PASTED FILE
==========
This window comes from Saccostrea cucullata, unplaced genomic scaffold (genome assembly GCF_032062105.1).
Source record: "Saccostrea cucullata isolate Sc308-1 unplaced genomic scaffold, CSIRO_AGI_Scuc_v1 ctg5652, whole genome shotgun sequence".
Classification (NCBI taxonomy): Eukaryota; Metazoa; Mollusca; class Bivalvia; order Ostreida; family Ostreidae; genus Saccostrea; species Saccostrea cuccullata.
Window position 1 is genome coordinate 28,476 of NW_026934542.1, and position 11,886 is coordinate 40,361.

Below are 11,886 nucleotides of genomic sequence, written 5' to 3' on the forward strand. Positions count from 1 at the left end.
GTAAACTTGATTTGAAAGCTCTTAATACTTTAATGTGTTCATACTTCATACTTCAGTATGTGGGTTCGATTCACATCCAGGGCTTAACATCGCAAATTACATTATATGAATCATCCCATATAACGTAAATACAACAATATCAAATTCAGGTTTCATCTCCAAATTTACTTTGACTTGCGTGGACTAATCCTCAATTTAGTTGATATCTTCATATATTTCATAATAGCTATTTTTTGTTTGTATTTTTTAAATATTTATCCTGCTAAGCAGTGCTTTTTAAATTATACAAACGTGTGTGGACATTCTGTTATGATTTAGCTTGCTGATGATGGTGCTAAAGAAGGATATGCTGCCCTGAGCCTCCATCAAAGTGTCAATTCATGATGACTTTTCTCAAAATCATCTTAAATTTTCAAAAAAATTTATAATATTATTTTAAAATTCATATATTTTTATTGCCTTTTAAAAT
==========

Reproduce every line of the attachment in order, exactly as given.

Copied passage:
This window comes from Saccostrea cucullata, unplaced genomic scaffold (genome assembly GCF_032062105.1).
Source record: "Saccostrea cucullata isolate Sc308-1 unplaced genomic scaffold, CSIRO_AGI_Scuc_v1 ctg5652, whole genome shotgun sequence".
Classification (NCBI taxonomy): Eukaryota; Metazoa; Mollusca; class Bivalvia; order Ostreida; family Ostreidae; genus Saccostrea; species Saccostrea cuccullata.
Window position 1 is genome coordinate 28,476 of NW_026934542.1, and position 11,886 is coordinate 40,361.

Below are 11,886 nucleotides of genomic sequence, written 5' to 3' on the forward strand. Positions count from 1 at the left end.
GTAAACTTGATTTGAAAGCTCTTAATACTTTAATGTGTTCATACTTCATACTTCAGTATGTGGGTTCGATTCACATCCAGGGCTTAACATCGCAAATTACATTATATGAATCATCCCATATAACGTAAATACAACAATATCAAATTCAGGTTTCATCTCCAAATTTACTTTGACTTGCGTGGACTAATCCTCAATTTAGTTGATATCTTCATATATTTCATAATAGCTATTTTTTGTTTGTATTTTTTAAATATTTATCCTGCTAAGCAGTGCTTTTTAAATTATACAAACGTGTGTGGACATTCTGTTATGATTTAGCTTGCTGATGATGGTGCTAAAGAAGGATATGCTGCCCTGAGCCTCCATCAAAGTGTCAATTCATGATGACTTTTCTCAAAATCATCTTAAATTTTCAAAAAAATTTATAATATTATTTTAAAATTCATATATTTTTATTGCCTTTTAAAAT